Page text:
Expand your financial knowlege

Expand your financial knowlege

I watched The Big Short, the brilliant film based on Micheal Lewis’ even more brilliant book. The film does well to highlight the human impact of the last recession, although it doesnt focus on the people (everyday lay person, not the bankers) that it really impacted, it does point out that these numbers on computers are actually human beings.

I’ve been absolutely fascinated by the last financial crisis. It began as I entered university so I did not directly feel the effects but it really affected my perspective on money, work and security. I’ve done a lot of reading, watching and listening and I’m constantly fascinated by really smart people telling me that finance is too complex for them.

It’s crazy not to try to understand money, even if it’s only how to manage your own money. Our entire system is based around money. The work we do, what we value or don’t, what we do in our spare time, what schools we go to, where we live. We need to know how money works and it’s relationship to humans.

There’s denying there is a lot of complexity but the basic truths are constant. The markets are driven by people not machines, and people are easily influenced so recessions aren’t anomalies in the financial system, they happen every few years and the patterns are pretty similar.

Here are some of my favourite books, films and podcasts that dispel the myth that it’s too complex.

Rich Dad Poor Dad, Robert Kiyosaki- My Dad gave me this book in my early teens and it basically changed my view on money, work, entrepreneurship and education. It took me beyond what we are taught at school. The focus is mostly on real estate but the basics it teaches about understanding cashflow, debt, that your home is not an investment, that financial advisors get paid to sell you certain investments are incredibly insightful.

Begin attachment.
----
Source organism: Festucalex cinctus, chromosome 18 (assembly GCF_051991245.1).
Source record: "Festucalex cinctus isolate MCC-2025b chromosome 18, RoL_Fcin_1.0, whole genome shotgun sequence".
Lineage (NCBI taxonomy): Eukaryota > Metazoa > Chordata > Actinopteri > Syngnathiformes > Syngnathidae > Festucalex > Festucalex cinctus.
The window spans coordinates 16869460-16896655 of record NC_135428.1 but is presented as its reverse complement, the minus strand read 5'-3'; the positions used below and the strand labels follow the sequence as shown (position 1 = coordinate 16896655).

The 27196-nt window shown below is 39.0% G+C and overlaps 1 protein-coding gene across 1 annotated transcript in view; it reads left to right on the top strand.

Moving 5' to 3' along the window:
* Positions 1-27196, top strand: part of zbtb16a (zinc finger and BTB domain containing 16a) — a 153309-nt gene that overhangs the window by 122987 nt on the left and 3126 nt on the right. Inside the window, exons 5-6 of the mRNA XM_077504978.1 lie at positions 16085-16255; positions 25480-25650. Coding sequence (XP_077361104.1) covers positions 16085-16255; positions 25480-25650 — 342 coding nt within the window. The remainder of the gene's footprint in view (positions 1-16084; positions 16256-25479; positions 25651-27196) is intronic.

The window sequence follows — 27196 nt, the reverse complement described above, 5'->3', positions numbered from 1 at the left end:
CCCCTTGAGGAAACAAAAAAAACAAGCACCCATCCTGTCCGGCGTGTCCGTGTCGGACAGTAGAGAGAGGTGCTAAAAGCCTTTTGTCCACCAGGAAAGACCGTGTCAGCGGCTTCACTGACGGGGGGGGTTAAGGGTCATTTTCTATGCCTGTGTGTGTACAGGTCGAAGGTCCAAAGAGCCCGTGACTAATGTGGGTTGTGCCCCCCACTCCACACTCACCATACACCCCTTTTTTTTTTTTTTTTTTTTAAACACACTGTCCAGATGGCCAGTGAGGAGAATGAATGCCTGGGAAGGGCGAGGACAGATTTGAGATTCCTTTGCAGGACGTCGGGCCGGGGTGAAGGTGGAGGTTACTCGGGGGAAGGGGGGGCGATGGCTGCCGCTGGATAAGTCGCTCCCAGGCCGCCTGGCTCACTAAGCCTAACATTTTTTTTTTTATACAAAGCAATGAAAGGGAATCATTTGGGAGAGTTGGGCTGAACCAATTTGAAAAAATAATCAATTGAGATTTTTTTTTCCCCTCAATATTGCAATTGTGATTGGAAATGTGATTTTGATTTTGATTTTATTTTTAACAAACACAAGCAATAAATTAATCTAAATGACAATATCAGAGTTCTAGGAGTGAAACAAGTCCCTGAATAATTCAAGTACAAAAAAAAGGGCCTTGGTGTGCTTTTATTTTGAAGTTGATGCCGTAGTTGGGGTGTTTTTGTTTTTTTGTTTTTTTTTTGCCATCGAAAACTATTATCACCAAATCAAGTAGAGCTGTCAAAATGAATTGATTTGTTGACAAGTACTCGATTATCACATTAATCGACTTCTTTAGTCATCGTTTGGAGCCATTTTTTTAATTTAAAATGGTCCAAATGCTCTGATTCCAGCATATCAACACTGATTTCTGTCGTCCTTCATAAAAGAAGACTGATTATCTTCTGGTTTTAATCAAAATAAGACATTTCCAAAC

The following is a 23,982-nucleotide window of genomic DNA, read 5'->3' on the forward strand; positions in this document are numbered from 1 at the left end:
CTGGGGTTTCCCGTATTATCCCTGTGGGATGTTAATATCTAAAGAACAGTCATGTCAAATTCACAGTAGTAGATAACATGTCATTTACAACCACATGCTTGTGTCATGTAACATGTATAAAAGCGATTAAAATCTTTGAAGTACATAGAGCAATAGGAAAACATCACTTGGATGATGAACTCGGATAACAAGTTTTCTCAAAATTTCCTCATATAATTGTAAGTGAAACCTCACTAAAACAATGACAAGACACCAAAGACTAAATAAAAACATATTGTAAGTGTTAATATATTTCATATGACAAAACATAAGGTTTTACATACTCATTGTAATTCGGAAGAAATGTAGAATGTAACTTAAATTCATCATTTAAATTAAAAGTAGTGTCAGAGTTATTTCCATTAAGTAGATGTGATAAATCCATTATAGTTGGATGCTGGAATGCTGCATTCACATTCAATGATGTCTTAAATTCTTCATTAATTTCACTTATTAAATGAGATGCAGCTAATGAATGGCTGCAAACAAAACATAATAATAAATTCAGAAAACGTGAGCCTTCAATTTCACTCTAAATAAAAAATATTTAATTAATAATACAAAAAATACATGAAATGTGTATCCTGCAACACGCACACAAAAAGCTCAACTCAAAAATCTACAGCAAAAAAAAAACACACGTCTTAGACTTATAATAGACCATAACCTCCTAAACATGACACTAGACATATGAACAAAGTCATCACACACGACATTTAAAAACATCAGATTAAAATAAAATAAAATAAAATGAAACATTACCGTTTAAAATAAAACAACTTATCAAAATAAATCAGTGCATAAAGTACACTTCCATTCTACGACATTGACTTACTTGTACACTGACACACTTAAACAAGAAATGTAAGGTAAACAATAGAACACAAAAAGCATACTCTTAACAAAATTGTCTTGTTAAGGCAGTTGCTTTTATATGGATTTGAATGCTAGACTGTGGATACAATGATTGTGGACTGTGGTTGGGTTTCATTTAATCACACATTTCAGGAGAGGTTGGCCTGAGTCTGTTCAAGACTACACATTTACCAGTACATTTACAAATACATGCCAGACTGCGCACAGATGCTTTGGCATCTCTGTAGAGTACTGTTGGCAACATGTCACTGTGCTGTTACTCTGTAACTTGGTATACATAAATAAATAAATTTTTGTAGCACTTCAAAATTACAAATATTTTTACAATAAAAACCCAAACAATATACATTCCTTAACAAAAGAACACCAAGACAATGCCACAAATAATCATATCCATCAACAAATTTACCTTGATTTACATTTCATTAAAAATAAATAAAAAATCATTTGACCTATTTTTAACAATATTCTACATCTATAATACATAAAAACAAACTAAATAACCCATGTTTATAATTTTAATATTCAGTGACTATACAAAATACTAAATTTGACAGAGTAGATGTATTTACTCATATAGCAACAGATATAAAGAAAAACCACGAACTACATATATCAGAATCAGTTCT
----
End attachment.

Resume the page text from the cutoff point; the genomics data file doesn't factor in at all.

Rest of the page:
Motley Fool Podcasts– brilliant podcasts on investment news, I really enjoy their philosophies on investing as a long game.

Richest Man in Babylon– this book by George Samuel Clason gives financial advice through a collection of parables set in ancient Babylon. The principles are simple and true.

Debt Thomas Sankara– brilliant talk by Thomas Sankara on the flawed ideology of debt.

Inside Job– brilliant documentary take down of the last financial crises

Micheal Lewis books– Any of the Micheal Lewis books on finance. I’ve read or listened to pretty much all of them. They are brilliant at showing the human side which is often replaced by statistics (there were no humans involved in the making of this derivative). My

Thinking fast and slow- this book is a brilliant insight to how truly irrational we are and how we can be easily influenced.

Four Horsemen- A bit apocalyptic at times but some eye opening insights to be found in this documentary. It explores finance in the west, the death of empires and the global effects of our actions. It was the first time I learned that the Federal Reserve is a privately owned bank. “Exult in the crimes of others and in our nobility of opposing them.”

Eye opening documentary

The collapse of The American Dream explained in Animation- pretty self explanatory. Short cartoon that reveals a lot of the backdrop to our financial system that is often hidden.

Enron, The Smartest Guys In The Room, Directed by Alex Gibney-  Fascinating documentary the story of big financial catastrophes is often the same sadly.

The Corporation

The Psychology of Human Misjudgement- I love Charlie Munger. His interviews and talks are all hilariously brilliant. His research and findings on the social side of finance are fascinating.